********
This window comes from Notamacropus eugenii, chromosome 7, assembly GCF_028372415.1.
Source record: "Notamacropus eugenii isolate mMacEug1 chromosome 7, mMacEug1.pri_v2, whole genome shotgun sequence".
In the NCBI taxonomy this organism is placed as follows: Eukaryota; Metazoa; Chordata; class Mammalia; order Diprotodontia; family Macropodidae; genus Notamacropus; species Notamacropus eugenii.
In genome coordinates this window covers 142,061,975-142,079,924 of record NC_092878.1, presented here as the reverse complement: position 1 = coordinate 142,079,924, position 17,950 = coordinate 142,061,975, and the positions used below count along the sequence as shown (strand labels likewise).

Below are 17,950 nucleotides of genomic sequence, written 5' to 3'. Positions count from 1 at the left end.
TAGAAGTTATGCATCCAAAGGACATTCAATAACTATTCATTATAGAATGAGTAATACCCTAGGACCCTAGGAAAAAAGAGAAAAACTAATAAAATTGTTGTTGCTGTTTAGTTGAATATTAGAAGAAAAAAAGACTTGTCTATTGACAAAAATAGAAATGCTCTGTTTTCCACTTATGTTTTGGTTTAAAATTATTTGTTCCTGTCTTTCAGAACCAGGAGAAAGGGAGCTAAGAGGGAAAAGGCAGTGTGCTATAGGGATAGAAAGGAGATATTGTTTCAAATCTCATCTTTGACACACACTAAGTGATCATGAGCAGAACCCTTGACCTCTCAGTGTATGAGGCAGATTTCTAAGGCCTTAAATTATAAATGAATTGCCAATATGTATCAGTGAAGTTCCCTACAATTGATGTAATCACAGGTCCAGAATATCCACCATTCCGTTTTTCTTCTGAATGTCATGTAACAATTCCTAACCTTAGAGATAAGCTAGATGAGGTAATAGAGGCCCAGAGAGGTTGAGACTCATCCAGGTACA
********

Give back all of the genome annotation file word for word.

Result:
This window comes from Notamacropus eugenii, chromosome 7, assembly GCF_028372415.1.
Source record: "Notamacropus eugenii isolate mMacEug1 chromosome 7, mMacEug1.pri_v2, whole genome shotgun sequence".
In the NCBI taxonomy this organism is placed as follows: Eukaryota; Metazoa; Chordata; class Mammalia; order Diprotodontia; family Macropodidae; genus Notamacropus; species Notamacropus eugenii.
In genome coordinates this window covers 142,061,975-142,079,924 of record NC_092878.1, presented here as the reverse complement: position 1 = coordinate 142,079,924, position 17,950 = coordinate 142,061,975, and the positions used below count along the sequence as shown (strand labels likewise).

Below are 17,950 nucleotides of genomic sequence, written 5' to 3'. Positions count from 1 at the left end.
TAGAAGTTATGCATCCAAAGGACATTCAATAACTATTCATTATAGAATGAGTAATACCCTAGGACCCTAGGAAAAAAGAGAAAAACTAATAAAATTGTTGTTGCTGTTTAGTTGAATATTAGAAGAAAAAAAGACTTGTCTATTGACAAAAATAGAAATGCTCTGTTTTCCACTTATGTTTTGGTTTAAAATTATTTGTTCCTGTCTTTCAGAACCAGGAGAAAGGGAGCTAAGAGGGAAAAGGCAGTGTGCTATAGGGATAGAAAGGAGATATTGTTTCAAATCTCATCTTTGACACACACTAAGTGATCATGAGCAGAACCCTTGACCTCTCAGTGTATGAGGCAGATTTCTAAGGCCTTAAATTATAAATGAATTGCCAATATGTATCAGTGAAGTTCCCTACAATTGATGTAATCACAGGTCCAGAATATCCACCATTCCGTTTTTCTTCTGAATGTCATGTAACAATTCCTAACCTTAGAGATAAGCTAGATGAGGTAATAGAGGCCCAGAGAGGTTGAGACTCATCCAGGTACA